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A commenter, Tony Foresta, wrote this at TPM, with which I heartily concur:

Here is where the mangling, distortion, and shapeshifting of language deceives us, and alters the basic discourse. ""American exceptionalism" morphed too easily into a rhetorical justification for what George Soros apty terms "Supremist America." The applications of descriptives are critical.

Exceptionalism in terms of providing equality in and access to economic, political and social opportunties entirely diffenent and nobler application or use of the term, than the Bush government current mangling of Exceptionalism as a fundamentalist... assertion of a supremist ideology.

Any discourse along these lines must consider and carefully mark the astronomical divides and disconnects between the academic and rhetorical definitions, and the actual practical real world applications of these terms and ideologies.

"When the abyss stares at me, it wets its pants." Brian Hopkins

by EricC on Mon Jan 15th, 2007 at 07:49:53 AM EST
Just read some reviews of Lipset's American Exceptionalism.

They are interesting in what they say obliquely. The first, Publisher's Review is most interesting:

http://www.amazon.com/gp/product/product-description/0393316149/ref=dp_proddesc_0/105-9631699-272843 2?ie=UTF8&n=283155&s=books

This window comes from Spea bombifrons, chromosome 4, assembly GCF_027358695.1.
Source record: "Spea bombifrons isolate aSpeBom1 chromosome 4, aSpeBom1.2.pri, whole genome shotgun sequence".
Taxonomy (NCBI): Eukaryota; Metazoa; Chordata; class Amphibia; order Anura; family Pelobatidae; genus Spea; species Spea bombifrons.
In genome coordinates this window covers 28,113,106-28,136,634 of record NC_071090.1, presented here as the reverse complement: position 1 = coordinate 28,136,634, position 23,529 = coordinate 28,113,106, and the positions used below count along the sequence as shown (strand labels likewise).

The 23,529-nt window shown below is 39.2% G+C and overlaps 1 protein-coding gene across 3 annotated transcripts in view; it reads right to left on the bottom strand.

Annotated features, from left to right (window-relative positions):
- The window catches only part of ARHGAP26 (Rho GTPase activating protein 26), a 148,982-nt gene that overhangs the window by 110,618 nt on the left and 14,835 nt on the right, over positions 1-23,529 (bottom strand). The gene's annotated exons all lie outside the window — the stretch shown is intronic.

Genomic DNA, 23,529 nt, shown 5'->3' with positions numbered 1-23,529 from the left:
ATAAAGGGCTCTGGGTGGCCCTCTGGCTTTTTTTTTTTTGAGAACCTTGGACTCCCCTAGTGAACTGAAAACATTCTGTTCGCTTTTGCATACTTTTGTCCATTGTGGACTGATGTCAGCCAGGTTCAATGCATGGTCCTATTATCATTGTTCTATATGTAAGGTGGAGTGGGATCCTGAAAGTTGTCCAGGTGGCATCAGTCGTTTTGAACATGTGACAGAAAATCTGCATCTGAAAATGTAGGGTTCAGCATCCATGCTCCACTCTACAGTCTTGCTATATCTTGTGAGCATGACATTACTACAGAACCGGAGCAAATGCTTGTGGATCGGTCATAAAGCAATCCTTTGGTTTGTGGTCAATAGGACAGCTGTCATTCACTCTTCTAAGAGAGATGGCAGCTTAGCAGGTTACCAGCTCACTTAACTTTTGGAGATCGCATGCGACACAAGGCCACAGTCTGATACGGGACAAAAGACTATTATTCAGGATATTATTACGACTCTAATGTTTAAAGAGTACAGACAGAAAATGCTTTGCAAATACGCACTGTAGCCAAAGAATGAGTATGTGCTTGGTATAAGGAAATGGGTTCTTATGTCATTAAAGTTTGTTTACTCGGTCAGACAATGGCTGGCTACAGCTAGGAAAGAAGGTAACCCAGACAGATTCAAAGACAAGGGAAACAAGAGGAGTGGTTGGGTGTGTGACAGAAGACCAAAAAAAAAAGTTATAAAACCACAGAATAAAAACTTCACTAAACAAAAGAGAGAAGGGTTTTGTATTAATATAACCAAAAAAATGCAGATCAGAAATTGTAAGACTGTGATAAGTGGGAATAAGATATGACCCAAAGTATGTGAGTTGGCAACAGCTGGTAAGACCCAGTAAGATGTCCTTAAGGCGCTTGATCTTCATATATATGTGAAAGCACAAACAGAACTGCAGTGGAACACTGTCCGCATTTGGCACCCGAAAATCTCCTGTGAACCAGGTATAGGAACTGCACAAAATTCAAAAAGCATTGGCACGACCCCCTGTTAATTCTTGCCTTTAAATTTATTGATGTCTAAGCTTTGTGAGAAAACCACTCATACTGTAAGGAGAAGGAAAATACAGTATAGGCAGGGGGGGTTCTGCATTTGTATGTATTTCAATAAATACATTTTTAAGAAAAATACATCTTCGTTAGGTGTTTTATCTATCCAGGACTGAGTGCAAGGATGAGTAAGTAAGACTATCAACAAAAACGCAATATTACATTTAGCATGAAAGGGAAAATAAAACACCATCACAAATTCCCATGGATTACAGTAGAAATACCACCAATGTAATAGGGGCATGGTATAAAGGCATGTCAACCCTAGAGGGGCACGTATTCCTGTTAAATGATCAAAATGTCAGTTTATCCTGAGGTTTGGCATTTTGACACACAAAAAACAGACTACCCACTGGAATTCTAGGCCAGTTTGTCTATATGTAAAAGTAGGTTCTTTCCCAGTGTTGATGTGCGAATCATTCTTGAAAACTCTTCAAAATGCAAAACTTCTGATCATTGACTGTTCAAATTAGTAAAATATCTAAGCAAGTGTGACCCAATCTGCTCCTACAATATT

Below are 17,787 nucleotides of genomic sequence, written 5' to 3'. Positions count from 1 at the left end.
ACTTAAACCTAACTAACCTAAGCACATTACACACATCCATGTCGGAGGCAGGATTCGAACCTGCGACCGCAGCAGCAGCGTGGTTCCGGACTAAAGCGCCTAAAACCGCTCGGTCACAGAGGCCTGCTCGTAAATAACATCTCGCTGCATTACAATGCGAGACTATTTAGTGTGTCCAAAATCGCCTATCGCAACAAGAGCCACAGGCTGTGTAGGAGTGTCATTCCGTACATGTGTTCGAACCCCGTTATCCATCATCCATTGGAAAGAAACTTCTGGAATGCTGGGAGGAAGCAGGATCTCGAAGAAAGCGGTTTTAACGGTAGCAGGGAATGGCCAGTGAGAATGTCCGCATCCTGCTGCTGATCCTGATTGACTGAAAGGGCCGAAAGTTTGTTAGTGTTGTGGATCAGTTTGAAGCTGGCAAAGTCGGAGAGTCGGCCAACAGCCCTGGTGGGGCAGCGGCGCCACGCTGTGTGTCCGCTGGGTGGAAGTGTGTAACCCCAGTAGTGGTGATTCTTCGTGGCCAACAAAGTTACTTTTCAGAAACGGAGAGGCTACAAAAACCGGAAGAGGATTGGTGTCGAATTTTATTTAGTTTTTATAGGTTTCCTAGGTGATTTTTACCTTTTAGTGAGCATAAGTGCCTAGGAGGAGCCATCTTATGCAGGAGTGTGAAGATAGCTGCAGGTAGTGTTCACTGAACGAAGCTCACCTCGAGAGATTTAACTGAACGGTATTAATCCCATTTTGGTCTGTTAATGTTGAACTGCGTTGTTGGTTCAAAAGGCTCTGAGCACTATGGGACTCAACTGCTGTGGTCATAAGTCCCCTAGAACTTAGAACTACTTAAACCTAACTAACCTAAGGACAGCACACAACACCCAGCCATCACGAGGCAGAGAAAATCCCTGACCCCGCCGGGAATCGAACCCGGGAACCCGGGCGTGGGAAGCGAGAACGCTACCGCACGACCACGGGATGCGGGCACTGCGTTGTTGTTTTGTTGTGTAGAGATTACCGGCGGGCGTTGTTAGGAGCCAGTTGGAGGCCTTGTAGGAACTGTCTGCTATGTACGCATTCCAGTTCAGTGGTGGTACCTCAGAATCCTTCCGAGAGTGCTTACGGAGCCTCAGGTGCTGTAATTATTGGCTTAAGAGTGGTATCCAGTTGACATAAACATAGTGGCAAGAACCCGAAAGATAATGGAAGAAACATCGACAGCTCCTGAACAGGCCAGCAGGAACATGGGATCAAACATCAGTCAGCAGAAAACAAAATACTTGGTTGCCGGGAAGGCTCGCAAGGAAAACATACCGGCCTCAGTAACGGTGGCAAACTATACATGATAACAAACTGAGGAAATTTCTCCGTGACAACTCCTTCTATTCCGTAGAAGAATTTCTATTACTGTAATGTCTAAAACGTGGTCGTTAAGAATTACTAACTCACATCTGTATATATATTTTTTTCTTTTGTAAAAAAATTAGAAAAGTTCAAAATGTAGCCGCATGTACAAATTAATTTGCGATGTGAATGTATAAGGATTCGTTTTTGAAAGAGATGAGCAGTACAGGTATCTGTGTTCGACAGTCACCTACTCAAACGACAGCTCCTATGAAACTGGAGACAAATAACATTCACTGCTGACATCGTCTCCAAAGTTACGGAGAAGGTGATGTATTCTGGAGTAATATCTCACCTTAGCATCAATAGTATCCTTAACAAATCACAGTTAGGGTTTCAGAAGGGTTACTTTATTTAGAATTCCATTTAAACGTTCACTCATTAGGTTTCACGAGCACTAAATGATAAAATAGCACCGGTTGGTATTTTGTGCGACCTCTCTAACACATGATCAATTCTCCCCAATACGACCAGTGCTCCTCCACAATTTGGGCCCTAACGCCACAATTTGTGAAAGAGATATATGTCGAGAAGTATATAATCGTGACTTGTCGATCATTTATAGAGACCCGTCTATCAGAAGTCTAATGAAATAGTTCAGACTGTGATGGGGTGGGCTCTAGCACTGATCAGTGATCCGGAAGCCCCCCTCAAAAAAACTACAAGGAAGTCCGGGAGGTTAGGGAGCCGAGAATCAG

Then I checked out Lipset's biography:

http://en.wikipedia.org/wiki/Seymour_Martin_Lipset

1975-1990 Professor at Stanford University.
During the last quater of his life he was a Senior Fellow at the Hoover Institution(Stanford University), and Hazel Professor of Public Policy(George Mason University, Virginia). This at a time George Mason was attempting to hire nationally known rightish academics to improve it's academic street cred.

In 1960, the world changes for Lipset.

The word begins with n and ends with n and contains six letters.

Why would any leftist care what Lipset thought?

I certainly wouldn't buy a book on American labor history or cultural history that he wrote.

"When the abyss stares at me, it wets its pants." Brian Hopkins

by EricC on Mon Jan 15th, 2007 at 06:51:51 PM EST
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